Introduction Dysphagia is highly prevalent in patients with acquired brain injury (ABI) and is associated with high morbidity and mortality. However, dysphagia management varies greatly between units and internationally, and there is currently no consensus, standard intervention or treatment. A review mapping the existing literature on dysphagia treatment is needed. In this paper, the protocol for a scoping review to identify and map dysphagia treatment following ABI is outlined.
Objective The objective of the scoping review is to systematically map the existing research literature to answer the research question: Which non-surgical, non-pharmacological interventions are used in the treatment of dysphagia in patients with moderate and severe acquired brain injury in the acute and subacute phase?
Methods and analysis The methodological framework for the study is based on methodology by Arksey and O’Malley and methodological advancement by Levac et al. We will search electronic databases in June 2019: MEDLINE (Ovid); Cochrane Central Register of Controlled Trials (CENTRAL, The Cochrane Library); EMBASE (Ovid); CINAHL (EBSCO); PsycINFO; Science Citation Index Expanded on Web of Science; OTseeker; Speechbite and PEDro. The search terms will be limited to patients with moderate to severe ABI and dysphagia. Four review authors will independently conduct an initial screening of title and abstract and subsequent full-text review of included studies. Data will be extracted and summarised in diagrammatic or tabular form (numerical summary), and a descriptive format (narrative summary). The strategy for data synthesis entails qualitative methods to categorise the interventions based on the treatment modality and subgroup diagnosis.
Ethics and dissemination Scoping the existing literature will provide a foundation for further evaluating and developing our dysphagia treatment and inform future studies assessing the effectiveness of treatments. The review is part of an ongoing expansive research into dysphagia. The results will be disseminated through a peer-reviewed publication and conference presentations.
- scoping review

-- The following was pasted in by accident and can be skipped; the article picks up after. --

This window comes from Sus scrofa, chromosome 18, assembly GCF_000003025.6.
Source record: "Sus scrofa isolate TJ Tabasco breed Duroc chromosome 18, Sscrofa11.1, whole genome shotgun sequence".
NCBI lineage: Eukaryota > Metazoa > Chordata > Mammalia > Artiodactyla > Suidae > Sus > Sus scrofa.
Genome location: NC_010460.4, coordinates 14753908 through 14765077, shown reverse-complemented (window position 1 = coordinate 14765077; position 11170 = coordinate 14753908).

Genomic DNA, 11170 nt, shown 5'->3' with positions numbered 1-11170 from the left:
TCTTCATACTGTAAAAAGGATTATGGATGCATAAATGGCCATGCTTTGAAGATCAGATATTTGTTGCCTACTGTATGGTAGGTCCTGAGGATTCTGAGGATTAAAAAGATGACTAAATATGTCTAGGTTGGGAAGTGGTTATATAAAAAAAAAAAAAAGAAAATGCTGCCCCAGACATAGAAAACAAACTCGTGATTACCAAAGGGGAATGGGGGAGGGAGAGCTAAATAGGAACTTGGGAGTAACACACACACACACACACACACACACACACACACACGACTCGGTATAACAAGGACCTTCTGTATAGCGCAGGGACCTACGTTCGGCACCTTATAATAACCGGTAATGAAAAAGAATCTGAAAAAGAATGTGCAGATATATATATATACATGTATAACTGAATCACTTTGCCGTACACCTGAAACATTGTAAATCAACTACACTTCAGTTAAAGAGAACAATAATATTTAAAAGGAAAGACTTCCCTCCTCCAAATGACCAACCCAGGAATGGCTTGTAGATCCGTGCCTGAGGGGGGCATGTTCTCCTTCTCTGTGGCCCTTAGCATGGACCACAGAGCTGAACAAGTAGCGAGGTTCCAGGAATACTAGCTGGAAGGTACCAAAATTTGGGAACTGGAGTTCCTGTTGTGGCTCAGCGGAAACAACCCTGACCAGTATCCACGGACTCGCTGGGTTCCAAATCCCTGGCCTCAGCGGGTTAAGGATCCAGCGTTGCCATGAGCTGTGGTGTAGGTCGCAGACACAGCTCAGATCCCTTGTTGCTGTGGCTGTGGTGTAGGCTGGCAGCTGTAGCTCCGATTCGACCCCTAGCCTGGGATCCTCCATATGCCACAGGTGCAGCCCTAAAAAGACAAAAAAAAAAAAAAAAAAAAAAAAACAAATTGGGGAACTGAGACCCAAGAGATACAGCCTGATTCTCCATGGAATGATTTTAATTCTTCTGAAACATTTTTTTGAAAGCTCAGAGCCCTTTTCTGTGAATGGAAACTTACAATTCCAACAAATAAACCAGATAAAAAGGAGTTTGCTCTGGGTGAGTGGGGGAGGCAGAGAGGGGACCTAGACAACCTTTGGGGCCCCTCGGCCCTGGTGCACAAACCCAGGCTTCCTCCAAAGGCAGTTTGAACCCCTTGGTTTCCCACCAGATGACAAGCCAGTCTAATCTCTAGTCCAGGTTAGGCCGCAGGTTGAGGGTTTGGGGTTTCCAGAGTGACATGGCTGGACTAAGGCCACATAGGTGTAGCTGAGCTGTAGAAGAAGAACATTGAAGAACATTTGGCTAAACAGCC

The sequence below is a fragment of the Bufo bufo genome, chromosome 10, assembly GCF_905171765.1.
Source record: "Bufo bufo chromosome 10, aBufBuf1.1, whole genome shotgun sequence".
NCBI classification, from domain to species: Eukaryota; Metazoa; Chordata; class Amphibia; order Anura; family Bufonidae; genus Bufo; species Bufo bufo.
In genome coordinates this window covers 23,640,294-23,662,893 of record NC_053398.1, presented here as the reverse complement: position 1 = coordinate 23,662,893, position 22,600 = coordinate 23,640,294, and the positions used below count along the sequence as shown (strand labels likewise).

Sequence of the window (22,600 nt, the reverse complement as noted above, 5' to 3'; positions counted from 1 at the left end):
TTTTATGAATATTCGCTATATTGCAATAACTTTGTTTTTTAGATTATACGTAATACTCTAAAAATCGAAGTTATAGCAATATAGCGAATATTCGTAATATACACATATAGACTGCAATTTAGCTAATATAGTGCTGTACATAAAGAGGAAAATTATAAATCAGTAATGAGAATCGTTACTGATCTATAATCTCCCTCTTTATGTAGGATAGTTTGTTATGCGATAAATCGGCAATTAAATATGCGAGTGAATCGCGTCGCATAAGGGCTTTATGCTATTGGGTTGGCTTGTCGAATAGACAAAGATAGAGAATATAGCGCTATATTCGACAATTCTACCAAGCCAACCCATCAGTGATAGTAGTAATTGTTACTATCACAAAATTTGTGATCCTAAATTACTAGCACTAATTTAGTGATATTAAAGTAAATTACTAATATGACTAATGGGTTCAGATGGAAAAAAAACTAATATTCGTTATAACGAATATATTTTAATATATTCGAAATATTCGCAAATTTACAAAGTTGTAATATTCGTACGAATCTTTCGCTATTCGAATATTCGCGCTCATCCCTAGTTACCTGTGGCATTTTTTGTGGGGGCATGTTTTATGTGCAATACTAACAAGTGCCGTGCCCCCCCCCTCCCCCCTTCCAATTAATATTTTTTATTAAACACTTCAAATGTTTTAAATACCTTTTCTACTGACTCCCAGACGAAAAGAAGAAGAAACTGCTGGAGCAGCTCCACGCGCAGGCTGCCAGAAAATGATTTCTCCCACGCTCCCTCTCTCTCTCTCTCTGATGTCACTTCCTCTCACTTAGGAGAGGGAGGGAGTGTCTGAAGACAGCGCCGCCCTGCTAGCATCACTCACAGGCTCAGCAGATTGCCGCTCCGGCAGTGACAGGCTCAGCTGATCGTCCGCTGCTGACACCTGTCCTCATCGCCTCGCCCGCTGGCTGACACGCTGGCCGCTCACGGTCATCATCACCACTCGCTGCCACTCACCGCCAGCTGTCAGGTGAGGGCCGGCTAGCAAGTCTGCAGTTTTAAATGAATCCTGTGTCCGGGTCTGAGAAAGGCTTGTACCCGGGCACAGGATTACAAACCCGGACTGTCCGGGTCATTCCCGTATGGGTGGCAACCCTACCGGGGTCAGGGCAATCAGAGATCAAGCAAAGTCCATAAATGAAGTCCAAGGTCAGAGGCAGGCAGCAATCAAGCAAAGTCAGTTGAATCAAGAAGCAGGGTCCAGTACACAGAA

- deglutition disorders
- rehabilitative treatment
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Strengths and limitations of this study
This scoping review will be the first to map the current reported treatments for dysphagia in patients with acquired brain injury presenting an important overview of treatment modalities.
The broad scope of the review will ensure a complete overview of dysphagia treatment in neurorehabilitation and the analysis will elucidate potential differences between subgroups.
An extensive search in multiple databases and subsequent consultation with key informants will lead to an exhaustive mapping of different treatments in neurogenic dysphagia.
Although the study design and methods will be extracted, there will be no quality assessment of the included studies.
Acquired brain injury (ABI), covering injuries of traumatic and non-traumatic origin, is recognised as a significant cause of death and disability worldwide.1 2 Dysphagia following ABI is highly prevalent, with reported incidences between 27% and 80%.3–7 One study reporting up to 93% for patients with severe traumatic brain injury (TBI).8 Dysphagia can cause severe complications, dehydration, malnutrition, aspiration, pneumonia and suffocation, and is associated with high morbidity and mortality rates.3 6 9 Patients with dysphagia are 3 times more likely to develop pneumonia, and those with verified aspiration 11 times.10 Dysphagia can also prolong hospital length of stay and is associated with significant higher healthcare costs, a recent review estimating up to 40% for patients with oropharyngeal dysphagia.11